Oil tanker and frigate collide off Norway, seven injured

The Norwegian frigate KNM Helge Ingstad’ takes on water after collision with the tanker Sola TS on Thursday, November 8. (NTB Scanpix/AFP)
Updated 08 November 2018
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Oil tanker and frigate collide off Norway, seven injured

  • The KNM Helge Ingstad frigate was evacuated after the collision with the Sola TS tanker
  • ‘It took on a lot of water and there is a real danger that it sinks where it is’

OSLO: A Norwegian navy frigate and a Maltese oil tanker collided in a fjord in western Norway on Thursday, local authorities said, with seven people receiving minor injuries.
The KNM Helge Ingstad frigate, which was returning from NATO’s Trident Juncture exercises, was evacuated after the collision with the Sola TS tanker, Norway’s army said.
“It took on a lot of water and there is a real danger that it sinks where it is,” an official for the Sola rescue center said.
An image published by Norwegian broadcaster NRK showed that water had almost reached the level of the frigate’s helicopter platform.
A total of 137 people were on board the frigate while 23 were on the tanker, which was flying the Maltese flag, the official said.
The 62,000-ton tanker received only slight damage and is waiting to be towed to a nearby oil terminal, the rescue center official said.
“A small oil slick from the frigate has been detected but nothing large,” the official added.
The circumstances of the accident, which took place shortly after 4:00 am (0300 GMT) in the Hjeltefjord near Bergen, are not yet clear.
“The armed forces is now reviewing all the means available in the region to assist the KNM Helge Ingstad,” Lt. Col. Ivar Moen said.
Built in 2009, the KNM Helge Ingstad participated in chemical disarmament operations in Syria between December 2013 and May 2014.


Philippine Senators oppose president’s push to lower criminal age to 9

President Rodrigo Duterte speaks in front of housewives and mothers, that participate in the anti-illegal drugs campaign of the provincial government and Duterte's war on drugs at Clark Freeport Zone in Pampanga province, Philippines December 22, 2016. (REUTERS)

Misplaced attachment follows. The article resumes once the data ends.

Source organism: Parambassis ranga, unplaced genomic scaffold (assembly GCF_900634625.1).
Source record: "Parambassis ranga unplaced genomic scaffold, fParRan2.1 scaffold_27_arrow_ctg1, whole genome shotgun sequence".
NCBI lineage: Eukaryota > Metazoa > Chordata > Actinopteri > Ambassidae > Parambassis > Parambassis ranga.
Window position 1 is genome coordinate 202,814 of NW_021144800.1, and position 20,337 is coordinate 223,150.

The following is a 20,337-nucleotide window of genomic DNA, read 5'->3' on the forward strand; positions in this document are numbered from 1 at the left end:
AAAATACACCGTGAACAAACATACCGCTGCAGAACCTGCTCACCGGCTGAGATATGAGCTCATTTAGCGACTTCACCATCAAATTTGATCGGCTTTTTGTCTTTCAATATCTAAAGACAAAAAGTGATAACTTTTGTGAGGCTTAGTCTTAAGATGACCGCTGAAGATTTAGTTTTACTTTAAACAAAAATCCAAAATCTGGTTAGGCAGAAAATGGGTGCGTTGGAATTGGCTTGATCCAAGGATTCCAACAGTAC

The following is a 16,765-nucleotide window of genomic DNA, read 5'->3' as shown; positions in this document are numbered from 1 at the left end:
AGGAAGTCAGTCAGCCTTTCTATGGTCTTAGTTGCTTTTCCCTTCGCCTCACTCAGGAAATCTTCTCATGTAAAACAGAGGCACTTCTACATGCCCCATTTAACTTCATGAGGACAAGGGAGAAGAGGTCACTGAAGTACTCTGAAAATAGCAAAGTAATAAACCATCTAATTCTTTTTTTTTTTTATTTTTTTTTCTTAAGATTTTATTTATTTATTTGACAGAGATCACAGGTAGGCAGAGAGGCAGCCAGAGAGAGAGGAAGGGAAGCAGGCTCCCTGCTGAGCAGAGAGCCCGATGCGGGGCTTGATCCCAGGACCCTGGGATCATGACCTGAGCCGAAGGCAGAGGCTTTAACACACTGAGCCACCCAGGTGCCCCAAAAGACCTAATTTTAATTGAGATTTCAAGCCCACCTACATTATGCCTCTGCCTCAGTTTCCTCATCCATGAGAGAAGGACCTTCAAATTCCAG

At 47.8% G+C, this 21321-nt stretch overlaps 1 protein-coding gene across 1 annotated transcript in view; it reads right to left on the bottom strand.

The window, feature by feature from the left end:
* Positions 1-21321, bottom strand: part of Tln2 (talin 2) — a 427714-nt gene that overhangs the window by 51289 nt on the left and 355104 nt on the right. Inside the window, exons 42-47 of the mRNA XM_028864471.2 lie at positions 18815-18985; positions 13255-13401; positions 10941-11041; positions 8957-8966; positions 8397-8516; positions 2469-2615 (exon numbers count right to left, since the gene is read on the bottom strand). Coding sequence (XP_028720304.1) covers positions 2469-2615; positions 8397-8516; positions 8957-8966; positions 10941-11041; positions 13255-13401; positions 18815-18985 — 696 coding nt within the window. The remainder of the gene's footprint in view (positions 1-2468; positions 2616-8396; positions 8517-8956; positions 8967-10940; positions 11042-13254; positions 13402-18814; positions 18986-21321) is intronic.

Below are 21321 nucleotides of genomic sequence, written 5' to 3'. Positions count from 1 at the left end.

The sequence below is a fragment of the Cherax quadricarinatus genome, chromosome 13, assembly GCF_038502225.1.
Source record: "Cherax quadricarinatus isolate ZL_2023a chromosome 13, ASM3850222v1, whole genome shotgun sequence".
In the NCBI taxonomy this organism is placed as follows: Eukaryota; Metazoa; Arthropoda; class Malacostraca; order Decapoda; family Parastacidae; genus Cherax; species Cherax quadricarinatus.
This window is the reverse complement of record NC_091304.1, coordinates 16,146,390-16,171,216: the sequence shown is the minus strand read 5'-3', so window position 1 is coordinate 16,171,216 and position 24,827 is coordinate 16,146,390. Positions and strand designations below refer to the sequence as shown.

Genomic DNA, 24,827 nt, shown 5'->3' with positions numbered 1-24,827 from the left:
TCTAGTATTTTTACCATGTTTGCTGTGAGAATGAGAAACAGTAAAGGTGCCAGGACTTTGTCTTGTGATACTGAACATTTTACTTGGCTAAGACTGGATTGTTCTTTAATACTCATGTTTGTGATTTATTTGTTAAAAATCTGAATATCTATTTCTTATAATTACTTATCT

Updated 57 min 46 sec ago
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Philippine Senators oppose president’s push to lower criminal age to 9

  • International organizations have expressed alarm, including UNICEF and Save the Children, while domestic activists said children should be protected from criminals

MANILA: Senators in the Philippines on Tuesday joined activists and child protection groups in condemning a lower house move to reduce the age of criminal liability from 15 to nine, calling it extreme and unjust.
The proposal has President Rodrigo Duterte’s support and is being revived by his Congressional allies, having been filed on his inauguration day in 2016 along with a bid to re-introduce the death penalty — moves touting his crime-busting credentials.
The plan was approved on Monday by the lower house’s justice committee, but still needs several readings before a house vote. It would then require counterpart legislation and approval of the Senate, members of which appear less supportive.
“It is anti-family, anti-poor and simply unjust. Moreover, it will promote a heartless and ruthless society that has no regard for its own people,” said Antonio Trillanes, one of Duterte’s biggest critics.
Risa Hontiveros said the idea went against Philippines’ international commitments and a global trend of raising, not lowering, the criminal age.
“Why do we want to slide back to the minimum, or even below the minimum? Is this a race to the bottom?” she told a Senate hearing.
Duterte campaigned aggressively on eliminating crime, drugs and corruption and has said he has since realized they were all on a greater scale than he had imagined.
Despite a war on drugs that has killed thousands of people and graft-related scandals and resignations of his own appointees, Duterte has not lost his lustre among Filipinos, who polls show back his morality-centered approach to law and order.
Senator Panfilo Lacson said nine was too young, but he supported lowering the age “to a certain level.” Joel Villanueva said the bill needed a rethink, to target parents more.
“Children in general have different levels of maturity and discernment,” he added.
International organizations have expressed alarm, including UNICEF and Save the Children, while domestic activists said children should be protected from criminals, not held liable for things they were forced to do.
Agnes Callamard, a United Nations special rapporteur who has frequently locked horns with Duterte, called it a “dangerous and potentially deadly proposal. Just shameful.”
Justice committee chairman Salvador Leachon, however, said the bill was misunderstood, and was rehabilitation-centered, and “pro-children,” with non-compliant parents the ones who would go to jail.
“The point here is there is no punishment,” he told news channel ANC. “It’s rehabilitation, reformative, taking care of the family.”